The Lost Gospel and Its Contents eBook

This eBook from the Gutenberg Project consists of approximately 197 pages of information about The Lost Gospel and Its Contents.
one of our Canonical Gospels, and the words as contained in our present Gospels.  If the writer quotes the Evangelist freely, with some differences, however slight, in the words, he is assumed to quote from a lost Apocryphal Gospel.  If the writer gives the words as we find them in our Gospels, he attempts to show that the father or heretic need not have even seen our present Gospels; for, inasmuch as our present Gospels have many things in common which are derived from an earlier source, the quoter may have derived the words he quotes from the earlier source.  If the quoter actually mentions the name of the Evangelist whose Gospel he refers to (say St. Mark), it is roundly asserted that his St. Mark is not the same as ours. [Endnote 3:1]

The reader may ask, “How is it possible, against such a mode of argument, to prove the genuineness or authenticity of any book, sacred or profane?” And, of course, it is not.  Such a way of conducting a controversy seems absurd, but on the author’s premises it is a necessity.  He asserts the dogma that the Governor of the world cannot interfere by way of miracle.  He has to meet the fact that the foremost religion of the world appeals to miracles, especially the miracle of the Resurrection of the Founder.  For the truth of this miraculous Resurrection there is at least a thousand times more evidence than there is for any historical fact which is recorded to have occurred 1,800 years ago.  Of course, if the supernatural in Christianity is impossible, and so incredible, all the witnesses to it must be discredited; and their number, their age, and their unanimity upon the principal points are such that the mere attempt must tax the powers of human labour and ingenuity to the uttermost.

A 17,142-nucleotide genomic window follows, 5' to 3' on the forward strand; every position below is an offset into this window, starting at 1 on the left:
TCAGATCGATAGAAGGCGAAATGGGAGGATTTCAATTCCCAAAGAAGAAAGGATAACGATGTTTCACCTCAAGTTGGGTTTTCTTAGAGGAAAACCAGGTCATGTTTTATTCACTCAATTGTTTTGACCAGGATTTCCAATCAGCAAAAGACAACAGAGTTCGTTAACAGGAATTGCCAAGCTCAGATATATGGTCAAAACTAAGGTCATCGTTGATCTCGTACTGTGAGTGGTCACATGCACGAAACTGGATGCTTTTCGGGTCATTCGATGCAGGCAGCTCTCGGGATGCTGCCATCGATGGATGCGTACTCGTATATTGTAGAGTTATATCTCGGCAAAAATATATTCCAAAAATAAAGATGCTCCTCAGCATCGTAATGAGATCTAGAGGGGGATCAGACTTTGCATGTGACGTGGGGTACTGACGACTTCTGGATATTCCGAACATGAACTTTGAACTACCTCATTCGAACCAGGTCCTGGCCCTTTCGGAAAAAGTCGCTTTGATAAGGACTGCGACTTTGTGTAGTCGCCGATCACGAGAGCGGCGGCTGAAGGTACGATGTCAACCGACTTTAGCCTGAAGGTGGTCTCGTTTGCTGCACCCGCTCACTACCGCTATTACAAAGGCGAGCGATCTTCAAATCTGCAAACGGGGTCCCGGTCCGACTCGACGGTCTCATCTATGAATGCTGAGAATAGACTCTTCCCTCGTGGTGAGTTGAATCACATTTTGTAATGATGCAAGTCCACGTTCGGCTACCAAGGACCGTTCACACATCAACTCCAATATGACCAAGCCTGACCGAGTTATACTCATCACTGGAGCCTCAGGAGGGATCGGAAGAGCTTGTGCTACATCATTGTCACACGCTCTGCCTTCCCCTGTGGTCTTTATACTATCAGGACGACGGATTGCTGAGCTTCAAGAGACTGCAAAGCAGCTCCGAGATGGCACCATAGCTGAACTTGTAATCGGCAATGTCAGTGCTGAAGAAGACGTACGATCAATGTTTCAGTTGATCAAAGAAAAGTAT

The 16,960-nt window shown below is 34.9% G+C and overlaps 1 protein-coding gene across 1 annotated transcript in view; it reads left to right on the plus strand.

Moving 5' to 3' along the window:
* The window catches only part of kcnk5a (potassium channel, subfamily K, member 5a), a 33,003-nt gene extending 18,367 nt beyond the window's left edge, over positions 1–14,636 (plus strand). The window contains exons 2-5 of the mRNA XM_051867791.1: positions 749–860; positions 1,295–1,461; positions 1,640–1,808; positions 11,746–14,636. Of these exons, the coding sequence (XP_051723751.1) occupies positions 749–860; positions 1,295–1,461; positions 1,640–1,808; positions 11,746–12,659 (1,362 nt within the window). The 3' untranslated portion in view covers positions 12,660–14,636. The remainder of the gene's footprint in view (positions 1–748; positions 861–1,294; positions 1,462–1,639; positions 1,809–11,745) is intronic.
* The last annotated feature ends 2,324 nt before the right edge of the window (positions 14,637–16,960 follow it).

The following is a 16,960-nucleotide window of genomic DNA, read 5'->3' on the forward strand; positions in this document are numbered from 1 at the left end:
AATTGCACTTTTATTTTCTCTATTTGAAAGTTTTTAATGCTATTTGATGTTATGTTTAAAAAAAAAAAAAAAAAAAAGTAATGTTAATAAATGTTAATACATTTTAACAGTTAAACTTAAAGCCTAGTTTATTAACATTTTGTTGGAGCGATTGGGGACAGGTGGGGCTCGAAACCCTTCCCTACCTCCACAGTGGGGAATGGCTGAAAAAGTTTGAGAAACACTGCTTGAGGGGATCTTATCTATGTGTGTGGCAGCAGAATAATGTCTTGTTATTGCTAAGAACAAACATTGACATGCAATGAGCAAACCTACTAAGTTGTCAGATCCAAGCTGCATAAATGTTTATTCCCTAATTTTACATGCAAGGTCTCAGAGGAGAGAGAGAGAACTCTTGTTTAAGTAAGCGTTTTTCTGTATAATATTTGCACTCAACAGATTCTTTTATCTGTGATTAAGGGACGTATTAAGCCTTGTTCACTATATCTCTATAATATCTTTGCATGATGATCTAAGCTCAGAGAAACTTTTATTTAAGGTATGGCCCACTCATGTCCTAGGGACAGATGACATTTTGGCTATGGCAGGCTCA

How, then, is such a book to be met?  It would take a work of twice the size to rebut all the assertions of the author, for, naturally, an answer to any assertion must take up more space than the assertion.  Fortunately, in this case, we are not driven to any such course; for, as I shall show over and over again, the author has furnished us with the most ample means for his own refutation.  No book that I have over read or heard of contains so much which can be met by implication from the pages of the author himself, nor can I imagine any book of such pretensions pervaded with so entire a misconception of the conditions of the problem on which he is writing.

These assertions I shall now, God helping, proceed to make good.


The way cleared.

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The Lost Gospel and Its Contents from Project Gutenberg. Public domain.
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